Geekly Speaking About… “The Resonance of Commander Shepard”

He was the best of commanders, she was the worst of commanders...

Meet my Commanders Shepard! (c) Bioware

Thanks to a confluence of events, I finally finished playing the original Mass Effect as both a male and female Commander Shepard in July… which means it’s podcast time! After a bit of juggling and some technical difficulties, I sat down to check in with co-editor Jill Pullara, and writers Jonathan Cherlin and Lowell Greenblatt on how their summer has been going, to do a review of an indie game called Resonance, and to answer a very important question which we asked previously: Does the gender of your Commander Shepard really have an influence on how you play the game? Show notes after the jump.

(Actually, a 4.5)
Created by Vince Twelve
Designed by Vince Twelve
Published by Wadjet Eye Games
Starring Edward Bauer, Sarah Elmaleh, Logan Cunningham and Daryl Lathon
Rating: Appropriate for teens and older

From l to r: Ray, Anna, Ed, and Detective Bennet must race against time to save the world... and you can help!

Official Blurb: When a brilliant particle physicist dies unexpectedly, the race is on to secure his terrible new technology before it falls into the wrong hands. The lives of four playable characters become entangled as they fight against the clock to find the dead scientist’s secret vault. The suspicions they harbor, the memories they guard, the connections they share—all will converge as these four ordinary people work together to prevent a potentially cataclysmic disaster.

Pros: Great storytelling and narrative, plot twists, characterization, musical score, level of challenge to player, art design
Cons: Puzzles can be unintuitive, differences in opinion on voice acting

Jonathan: Resonance has wonderful art design, music, and mostly solid game design. The game design is spotty in some places, in the sense that either you’re right on the dot of what you’re supposed to be doing, or you have no clue at all. It would have helped if there was something in place that told you that you were close. My favorite parts of the game, the survival-horror geek I am, were playing through Anna’s dreams. Truly disturbing game design, imagery, and sound design. Absolute brilliance, especially considering this is a low-budget game. Overall Resonance does what the title suggests…it resonates with you.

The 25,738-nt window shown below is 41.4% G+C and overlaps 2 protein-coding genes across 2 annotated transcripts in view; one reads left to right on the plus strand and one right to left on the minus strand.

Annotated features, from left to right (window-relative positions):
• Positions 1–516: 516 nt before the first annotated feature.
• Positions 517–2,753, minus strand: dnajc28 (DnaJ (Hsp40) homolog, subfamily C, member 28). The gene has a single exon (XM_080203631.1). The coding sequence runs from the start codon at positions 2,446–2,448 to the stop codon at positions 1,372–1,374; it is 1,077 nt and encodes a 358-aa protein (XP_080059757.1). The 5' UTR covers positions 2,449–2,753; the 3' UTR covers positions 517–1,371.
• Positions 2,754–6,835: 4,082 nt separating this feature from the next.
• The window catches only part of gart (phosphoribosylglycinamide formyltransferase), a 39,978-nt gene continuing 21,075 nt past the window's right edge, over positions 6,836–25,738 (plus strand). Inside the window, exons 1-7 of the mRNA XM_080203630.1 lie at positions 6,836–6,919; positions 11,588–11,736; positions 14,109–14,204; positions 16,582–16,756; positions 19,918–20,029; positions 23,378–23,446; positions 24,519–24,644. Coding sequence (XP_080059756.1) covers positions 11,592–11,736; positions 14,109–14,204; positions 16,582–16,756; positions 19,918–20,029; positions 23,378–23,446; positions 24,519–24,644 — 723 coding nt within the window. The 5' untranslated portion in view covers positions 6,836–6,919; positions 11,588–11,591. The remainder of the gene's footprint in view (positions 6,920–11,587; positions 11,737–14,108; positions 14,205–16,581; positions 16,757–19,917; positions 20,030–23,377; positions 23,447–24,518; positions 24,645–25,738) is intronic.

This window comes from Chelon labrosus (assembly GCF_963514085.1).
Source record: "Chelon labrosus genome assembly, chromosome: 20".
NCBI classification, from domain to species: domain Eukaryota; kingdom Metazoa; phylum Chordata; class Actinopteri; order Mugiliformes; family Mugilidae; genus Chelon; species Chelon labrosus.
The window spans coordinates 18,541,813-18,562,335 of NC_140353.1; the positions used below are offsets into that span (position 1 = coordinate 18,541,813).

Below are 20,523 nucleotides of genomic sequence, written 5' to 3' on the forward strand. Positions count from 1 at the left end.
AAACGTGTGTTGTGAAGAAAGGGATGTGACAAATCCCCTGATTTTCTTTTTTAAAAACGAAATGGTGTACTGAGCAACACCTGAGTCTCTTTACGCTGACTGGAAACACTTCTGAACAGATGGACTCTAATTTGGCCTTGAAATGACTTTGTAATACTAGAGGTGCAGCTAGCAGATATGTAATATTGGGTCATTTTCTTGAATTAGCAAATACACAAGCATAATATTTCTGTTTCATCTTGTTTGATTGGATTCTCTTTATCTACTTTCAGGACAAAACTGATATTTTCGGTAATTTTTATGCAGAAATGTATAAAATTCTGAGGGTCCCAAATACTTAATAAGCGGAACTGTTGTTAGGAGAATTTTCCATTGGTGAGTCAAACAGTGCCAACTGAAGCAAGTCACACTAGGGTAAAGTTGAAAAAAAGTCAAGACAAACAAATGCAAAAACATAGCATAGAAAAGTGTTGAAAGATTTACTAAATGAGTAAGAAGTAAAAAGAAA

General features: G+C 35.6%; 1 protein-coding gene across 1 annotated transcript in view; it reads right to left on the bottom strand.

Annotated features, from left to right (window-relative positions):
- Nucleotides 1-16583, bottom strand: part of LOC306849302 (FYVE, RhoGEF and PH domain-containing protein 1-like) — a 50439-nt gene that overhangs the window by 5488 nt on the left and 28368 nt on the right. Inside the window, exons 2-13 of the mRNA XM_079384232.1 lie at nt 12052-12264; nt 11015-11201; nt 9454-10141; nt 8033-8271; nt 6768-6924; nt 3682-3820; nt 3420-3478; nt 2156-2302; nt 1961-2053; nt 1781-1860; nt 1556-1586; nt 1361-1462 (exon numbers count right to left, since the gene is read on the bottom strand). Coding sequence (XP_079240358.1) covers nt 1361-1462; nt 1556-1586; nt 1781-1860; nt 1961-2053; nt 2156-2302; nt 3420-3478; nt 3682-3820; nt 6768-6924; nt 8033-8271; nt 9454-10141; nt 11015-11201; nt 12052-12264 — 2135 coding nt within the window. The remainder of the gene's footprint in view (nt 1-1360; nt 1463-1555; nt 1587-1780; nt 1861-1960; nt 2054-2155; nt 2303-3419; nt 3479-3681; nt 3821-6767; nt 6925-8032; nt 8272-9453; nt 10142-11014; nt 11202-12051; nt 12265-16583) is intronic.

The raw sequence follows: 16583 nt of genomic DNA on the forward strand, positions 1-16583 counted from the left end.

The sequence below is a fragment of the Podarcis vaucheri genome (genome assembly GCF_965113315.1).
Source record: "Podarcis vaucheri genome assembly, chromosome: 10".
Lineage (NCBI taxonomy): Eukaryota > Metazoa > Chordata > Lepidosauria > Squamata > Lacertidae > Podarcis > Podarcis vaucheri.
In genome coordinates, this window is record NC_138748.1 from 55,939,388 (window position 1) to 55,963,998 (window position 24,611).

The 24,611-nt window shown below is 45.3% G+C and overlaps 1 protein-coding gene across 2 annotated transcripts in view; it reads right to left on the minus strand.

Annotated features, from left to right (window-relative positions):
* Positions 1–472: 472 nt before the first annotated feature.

Jill: Resonance is a fantastic throwback to the great adventure games of gaming’s past, with beautiful art deign and retro graphics that are executed so perfectly you’d think it was made in the early ‘90s—which, in this case, is a good thing! Of course, with that comes the aches and pains that every good adventure game: the puzzles can be hard to solve, and hard to find, the solution often being the one thing you didn’t try, or the one person you didn’t think to click on. Some may call it unintuitive, but I call it old school. But the hard (and admittedly sometimes oblique) puzzles are worth it for the narrative presented, with compelling characters you come to care about, and a twist that you may not see coming. The most interesting aspect of the game, for me, is being able to switch between four different player characters, each with their own distinct voice. It would be remiss of me to not mention the music and sound design—beyond just adequate, the sound design and music do exactly what they’re supposed to do: draw you in, understand tone, and heighten the emotion of a scene. I hadn’t been as terrified of my character dying since Clock Tower’s Scissor Man was chasing me through a mansion as I desperately looked for a place to hide. Any fan of old school adventure games will enjoy this game, though gamers unfamiliar with the genre will have some issues with the interface and puzzle-solving. While it’s no King’s Quest VI or Day of the Tentacle, Resonance certainly belongs alongside I Have No Mouth and I Must Scream.

Resonance was released on June 19 via the game’s official website,, and on Steam after August 1 as well as in traditional retail stores.